It had been estimated at £50,000-80,000 in the July 22 sale but took £131,313 including premium.
Among the other stand-out lots, an extremely rare pair of tortoise boxes and covers in excellent condition were estimated at £25,000-35,000.
According to Bonhams, they are described in the factory archives as ‘butterboxes shaped as tortoises’, and there is only one known comparable example which was in the collection of the Grand Dukes of Tuscany, and is now kept in their former home, the Palazzo Pitti in Florence.
They sold for £80,000 (£100,063 with fees).
An important Meissen silver-gilt-mounted tankard c.1725-30 made £65,000.
The banners on the sides of the cartouche on this tankard bearing the Electoral crossed swords of Saxony and the Polish Eagle, respectively, suggest – together with the exceptional quality of the decoration – that it may have been made for a member of the court or as a gift from the Elector.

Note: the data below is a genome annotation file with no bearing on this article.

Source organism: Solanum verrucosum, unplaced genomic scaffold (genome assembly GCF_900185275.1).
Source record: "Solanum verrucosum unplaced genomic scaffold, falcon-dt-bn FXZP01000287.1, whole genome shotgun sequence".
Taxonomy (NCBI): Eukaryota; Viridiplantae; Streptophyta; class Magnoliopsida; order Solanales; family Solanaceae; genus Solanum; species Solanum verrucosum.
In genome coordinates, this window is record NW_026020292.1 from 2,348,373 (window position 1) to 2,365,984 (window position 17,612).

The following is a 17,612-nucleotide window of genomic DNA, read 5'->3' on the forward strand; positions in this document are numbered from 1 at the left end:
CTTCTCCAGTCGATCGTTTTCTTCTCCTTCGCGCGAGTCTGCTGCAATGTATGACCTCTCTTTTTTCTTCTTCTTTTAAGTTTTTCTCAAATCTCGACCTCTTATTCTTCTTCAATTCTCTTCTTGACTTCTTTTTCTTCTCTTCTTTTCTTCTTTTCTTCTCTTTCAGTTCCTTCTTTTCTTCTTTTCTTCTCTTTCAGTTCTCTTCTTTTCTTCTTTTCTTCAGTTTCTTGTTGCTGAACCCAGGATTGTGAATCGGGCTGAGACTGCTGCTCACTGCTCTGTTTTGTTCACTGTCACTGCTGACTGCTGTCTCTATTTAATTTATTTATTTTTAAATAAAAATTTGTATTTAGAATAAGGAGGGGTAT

Including the premium, the price was £81,313 (estimate £30,000-50,000).
A figure of Augustus the Strong made c.1720 took £55,000 (£81,313 with fees) against an estimate of £40,000-60,000.
Bonhams said it was a “small, elegant piece and exceedingly rare; no other has come to auction in 30 years”. The gold decoration was probably applied in the Funcke Workshop in Dresden. The Dresden court-goldsmith Georg Funcke decorated porcelain of the Meissen manufactory from 1713 and worked in enamel colours as well as silver and gold.